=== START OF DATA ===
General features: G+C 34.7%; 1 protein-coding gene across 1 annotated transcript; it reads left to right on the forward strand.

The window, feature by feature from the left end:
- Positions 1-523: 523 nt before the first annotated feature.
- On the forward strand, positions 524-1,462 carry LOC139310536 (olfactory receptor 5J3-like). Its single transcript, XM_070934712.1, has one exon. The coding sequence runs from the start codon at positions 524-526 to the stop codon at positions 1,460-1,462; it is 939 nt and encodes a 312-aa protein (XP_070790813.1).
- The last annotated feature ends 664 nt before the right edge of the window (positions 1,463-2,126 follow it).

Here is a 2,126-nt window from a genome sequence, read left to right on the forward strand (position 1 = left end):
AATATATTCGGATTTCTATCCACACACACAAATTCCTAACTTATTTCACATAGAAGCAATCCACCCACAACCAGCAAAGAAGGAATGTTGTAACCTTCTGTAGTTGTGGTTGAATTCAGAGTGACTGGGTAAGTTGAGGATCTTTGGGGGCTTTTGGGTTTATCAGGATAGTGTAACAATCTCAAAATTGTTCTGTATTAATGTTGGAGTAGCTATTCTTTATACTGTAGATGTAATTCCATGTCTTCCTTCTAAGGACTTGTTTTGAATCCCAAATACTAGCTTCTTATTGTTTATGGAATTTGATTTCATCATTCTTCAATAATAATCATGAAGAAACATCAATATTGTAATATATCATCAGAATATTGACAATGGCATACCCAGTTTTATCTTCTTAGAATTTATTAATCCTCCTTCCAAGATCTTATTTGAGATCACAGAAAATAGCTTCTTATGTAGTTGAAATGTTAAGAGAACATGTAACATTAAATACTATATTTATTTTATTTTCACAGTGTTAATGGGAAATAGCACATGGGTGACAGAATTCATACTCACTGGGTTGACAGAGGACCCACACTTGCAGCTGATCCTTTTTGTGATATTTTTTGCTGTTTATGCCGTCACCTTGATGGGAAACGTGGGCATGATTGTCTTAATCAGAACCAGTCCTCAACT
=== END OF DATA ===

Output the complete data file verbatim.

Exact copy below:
General features: G+C 34.7%; 1 protein-coding gene across 1 annotated transcript; it reads left to right on the forward strand.

The window, feature by feature from the left end:
- Positions 1-523: 523 nt before the first annotated feature.
- On the forward strand, positions 524-1,462 carry LOC139310536 (olfactory receptor 5J3-like). Its single transcript, XM_070934712.1, has one exon. The coding sequence runs from the start codon at positions 524-526 to the stop codon at positions 1,460-1,462; it is 939 nt and encodes a 312-aa protein (XP_070790813.1).
- The last annotated feature ends 664 nt before the right edge of the window (positions 1,463-2,126 follow it).

Here is a 2,126-nt window from a genome sequence, read left to right on the forward strand (position 1 = left end):
AATATATTCGGATTTCTATCCACACACACAAATTCCTAACTTATTTCACATAGAAGCAATCCACCCACAACCAGCAAAGAAGGAATGTTGTAACCTTCTGTAGTTGTGGTTGAATTCAGAGTGACTGGGTAAGTTGAGGATCTTTGGGGGCTTTTGGGTTTATCAGGATAGTGTAACAATCTCAAAATTGTTCTGTATTAATGTTGGAGTAGCTATTCTTTATACTGTAGATGTAATTCCATGTCTTCCTTCTAAGGACTTGTTTTGAATCCCAAATACTAGCTTCTTATTGTTTATGGAATTTGATTTCATCATTCTTCAATAATAATCATGAAGAAACATCAATATTGTAATATATCATCAGAATATTGACAATGGCATACCCAGTTTTATCTTCTTAGAATTTATTAATCCTCCTTCCAAGATCTTATTTGAGATCACAGAAAATAGCTTCTTATGTAGTTGAAATGTTAAGAGAACATGTAACATTAAATACTATATTTATTTTATTTTCACAGTGTTAATGGGAAATAGCACATGGGTGACAGAATTCATACTCACTGGGTTGACAGAGGACCCACACTTGCAGCTGATCCTTTTTGTGATATTTTTTGCTGTTTATGCCGTCACCTTGATGGGAAACGTGGGCATGATTGTCTTAATCAGAACCAGTCCTCAACT